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Environmental Science and Engineering course plan and matl

Environmental Science and Engineering course plan and matl

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Published by: Karuppiah Senthil Kumar on Jul 29, 2011
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SOIL AND THE SOIL ECOSYSTEMS

I. Why do we Care about Soil Erosion?

A. Erosion adversely affects soil therefore adversely affects plants, and plants are the

Course File

Year : 2010

Sem. : EVEN

One Campus One Vision Quality forever

S.K.P Institute of Technology

Tiruvannamalai ± 606 611.

base of the food chain.

B. Soil and Plants

1. Soil provides three essential factors

a. Water and water-holding capacity

b. Mineral nutrients and nutrient-holding capacity

c. Aeration

2. Two additional conditions soil provides for plants

a. Relative acidity

b. Salt content

Fig. 8.3 Soil production involves a dynamic interaction among mineral particles, detritus, and members of the detritus food web.

C. Soil Characteristics

1. Soil profiles

2. Soil classes

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Year : 2010

Sem. : EVEN

One Campus One Vision Quality forever

S.K.P Institute of Technology

Tiruvannamalai ± 606 611.

3. Soil textures

II. The Soil System - What is the Soil Ecosystem?

A. Components

1. Soil Textures

2. Detritus

3. Humus

4. Soil Organisms

Fig. 8.4 This figure shows major horizons from the surface to the parent material in an idealized soil profile.

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Year : 2010

Sem. : EVEN

One Campus One Vision Quality forever

S.K.P Institute of Technology

Tiruvannamalai ± 606 611.

Fig. 8.5 Relative proportions of sand, clay and silt are represented on each axis. Major soil classes are indicated on the triangle. Percent of
sand, clay or silt is represented on each axis.

B. What happens when the soil system is working well?

1. Topsoil buildup - humus

2. Water and nutrient holding capacity

3. Aeration

4. Soil workability

C. What happens when the soil system is not working well? - mineralization.

Course File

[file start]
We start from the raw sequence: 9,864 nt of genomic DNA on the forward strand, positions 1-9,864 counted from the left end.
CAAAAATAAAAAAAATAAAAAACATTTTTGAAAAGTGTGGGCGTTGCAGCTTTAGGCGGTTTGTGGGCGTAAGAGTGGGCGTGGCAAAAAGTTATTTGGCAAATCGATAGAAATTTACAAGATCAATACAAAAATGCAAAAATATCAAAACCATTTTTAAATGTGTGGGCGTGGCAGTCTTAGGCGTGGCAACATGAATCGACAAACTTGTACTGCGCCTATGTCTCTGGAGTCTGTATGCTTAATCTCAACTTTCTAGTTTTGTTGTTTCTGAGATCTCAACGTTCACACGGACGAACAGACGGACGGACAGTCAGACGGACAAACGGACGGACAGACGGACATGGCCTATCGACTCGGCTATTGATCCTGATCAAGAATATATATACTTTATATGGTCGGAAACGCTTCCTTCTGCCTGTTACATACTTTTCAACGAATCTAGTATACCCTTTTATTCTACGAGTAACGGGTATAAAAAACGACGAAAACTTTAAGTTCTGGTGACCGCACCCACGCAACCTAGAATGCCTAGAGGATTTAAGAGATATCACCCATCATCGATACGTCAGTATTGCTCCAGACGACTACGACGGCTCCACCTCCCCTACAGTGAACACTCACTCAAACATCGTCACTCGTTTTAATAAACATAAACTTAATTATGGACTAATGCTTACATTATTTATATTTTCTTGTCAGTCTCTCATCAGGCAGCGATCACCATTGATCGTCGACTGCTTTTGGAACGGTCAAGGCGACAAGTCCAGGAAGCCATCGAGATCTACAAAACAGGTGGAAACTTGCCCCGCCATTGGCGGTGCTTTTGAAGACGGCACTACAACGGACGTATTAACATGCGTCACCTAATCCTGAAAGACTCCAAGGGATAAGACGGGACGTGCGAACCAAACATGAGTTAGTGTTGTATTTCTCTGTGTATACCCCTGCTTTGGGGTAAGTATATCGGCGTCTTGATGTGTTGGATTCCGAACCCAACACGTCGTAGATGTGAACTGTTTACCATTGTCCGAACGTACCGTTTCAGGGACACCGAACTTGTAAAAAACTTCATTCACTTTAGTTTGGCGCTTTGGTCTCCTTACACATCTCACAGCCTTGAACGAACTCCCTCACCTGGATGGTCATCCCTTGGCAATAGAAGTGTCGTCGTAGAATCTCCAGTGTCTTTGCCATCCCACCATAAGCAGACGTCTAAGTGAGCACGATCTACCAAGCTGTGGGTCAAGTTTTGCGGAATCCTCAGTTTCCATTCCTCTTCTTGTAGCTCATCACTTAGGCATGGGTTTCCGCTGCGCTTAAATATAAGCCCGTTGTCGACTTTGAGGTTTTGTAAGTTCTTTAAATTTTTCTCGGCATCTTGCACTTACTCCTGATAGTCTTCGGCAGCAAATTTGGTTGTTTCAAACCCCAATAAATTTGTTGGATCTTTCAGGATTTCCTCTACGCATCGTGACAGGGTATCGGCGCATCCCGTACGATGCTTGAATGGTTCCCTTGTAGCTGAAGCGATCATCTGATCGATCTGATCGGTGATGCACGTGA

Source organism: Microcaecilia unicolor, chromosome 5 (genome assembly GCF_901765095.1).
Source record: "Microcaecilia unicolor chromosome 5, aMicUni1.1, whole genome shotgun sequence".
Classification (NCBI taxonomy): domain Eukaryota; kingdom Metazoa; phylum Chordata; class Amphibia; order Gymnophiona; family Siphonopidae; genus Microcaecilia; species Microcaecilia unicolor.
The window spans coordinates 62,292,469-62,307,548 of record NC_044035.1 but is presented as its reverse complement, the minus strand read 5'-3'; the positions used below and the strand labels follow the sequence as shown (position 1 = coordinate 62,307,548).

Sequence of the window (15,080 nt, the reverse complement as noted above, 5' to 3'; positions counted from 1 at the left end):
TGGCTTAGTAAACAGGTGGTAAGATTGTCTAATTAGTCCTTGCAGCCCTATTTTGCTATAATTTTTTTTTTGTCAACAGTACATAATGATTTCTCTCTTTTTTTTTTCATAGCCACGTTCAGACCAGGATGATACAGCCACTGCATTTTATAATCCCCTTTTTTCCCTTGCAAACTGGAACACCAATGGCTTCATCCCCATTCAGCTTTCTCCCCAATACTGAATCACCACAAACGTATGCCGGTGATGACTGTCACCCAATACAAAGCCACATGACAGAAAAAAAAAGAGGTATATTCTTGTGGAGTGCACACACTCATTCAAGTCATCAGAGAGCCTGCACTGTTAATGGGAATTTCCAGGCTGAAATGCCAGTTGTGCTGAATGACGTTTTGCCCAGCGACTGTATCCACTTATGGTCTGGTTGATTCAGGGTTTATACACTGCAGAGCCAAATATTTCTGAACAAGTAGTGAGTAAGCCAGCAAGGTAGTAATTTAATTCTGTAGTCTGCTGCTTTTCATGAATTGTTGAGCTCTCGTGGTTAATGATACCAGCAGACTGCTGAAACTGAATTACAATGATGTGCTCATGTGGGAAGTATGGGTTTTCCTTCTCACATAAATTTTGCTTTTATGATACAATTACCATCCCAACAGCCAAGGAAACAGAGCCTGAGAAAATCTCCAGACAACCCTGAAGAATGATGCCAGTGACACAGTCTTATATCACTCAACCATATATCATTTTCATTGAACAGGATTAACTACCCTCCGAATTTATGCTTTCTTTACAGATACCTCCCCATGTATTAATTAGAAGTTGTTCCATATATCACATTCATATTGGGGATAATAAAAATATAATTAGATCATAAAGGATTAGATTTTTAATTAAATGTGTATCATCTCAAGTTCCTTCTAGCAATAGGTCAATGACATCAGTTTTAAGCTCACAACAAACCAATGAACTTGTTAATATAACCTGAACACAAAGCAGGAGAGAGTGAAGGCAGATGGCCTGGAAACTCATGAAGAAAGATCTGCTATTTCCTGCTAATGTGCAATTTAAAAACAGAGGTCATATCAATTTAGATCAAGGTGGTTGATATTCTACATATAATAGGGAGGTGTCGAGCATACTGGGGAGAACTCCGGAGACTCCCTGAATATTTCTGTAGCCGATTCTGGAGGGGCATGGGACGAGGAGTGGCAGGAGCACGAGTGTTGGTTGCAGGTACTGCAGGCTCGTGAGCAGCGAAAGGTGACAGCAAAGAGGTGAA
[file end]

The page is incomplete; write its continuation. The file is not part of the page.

Year : 2010

Sem. : EVEN

One Campus One Vision Quality forever

S.K.P Institute of Technology

Tiruvannamalai ± 606 611.

Fig. 8.7 In addition to the amount and frequency of precipitation, the size of this reservoir depends on the soil's ability to allow water to
infiltrate, hold water, and minimize direct evaporation.

Fig. 8.8 A host of organisms, major examples of which are shown here, feed on detritus andburrow through the soil forming a humus-rich
topsoil with a loose clumpy structure.

Course File

Year : 2010

Sem. : EVEN

One Campus One Vision Quality forever

S.K.P Institute of Technology

Tiruvannamalai ± 606 611.

Fig. 8.13 Topsoil must be recognized as a dynamic balance between detritus additions and humus forming processes, and the breakdown
and loss of detritus and humus. If additions of detritus are not sufficient there will be a gradual deterioration of the soil.
Fig. 8.15 As wind erosion removes the finer particles, the larger grains and stones are concentrated on the surface.

Fig. 8.17 Deforestation, overgrazing and overcultivation result in the degradation of soils in every region of the world.

Course File

Year : 2010

Sem. : EVEN

One Campus One Vision Quality forever

S.K.P Institute of Technology

Tiruvannamalai ± 606 611.

Fig. 8.21 Throughout the world, overcultivation, overgrazing and deforestation are causing soil degradation in vast areas.

Course File

Year : 2010

Sem. : EVEN

One Campus One Vision Quality forever

S.K.P Institute of Technology

Tiruvannamalai ± 606 611.

Course File

Year : 2010

Sem. : EVEN

One Campus One Vision Quality forever

S.K.P Institute of Technology

Tiruvannamalai ± 606 611.

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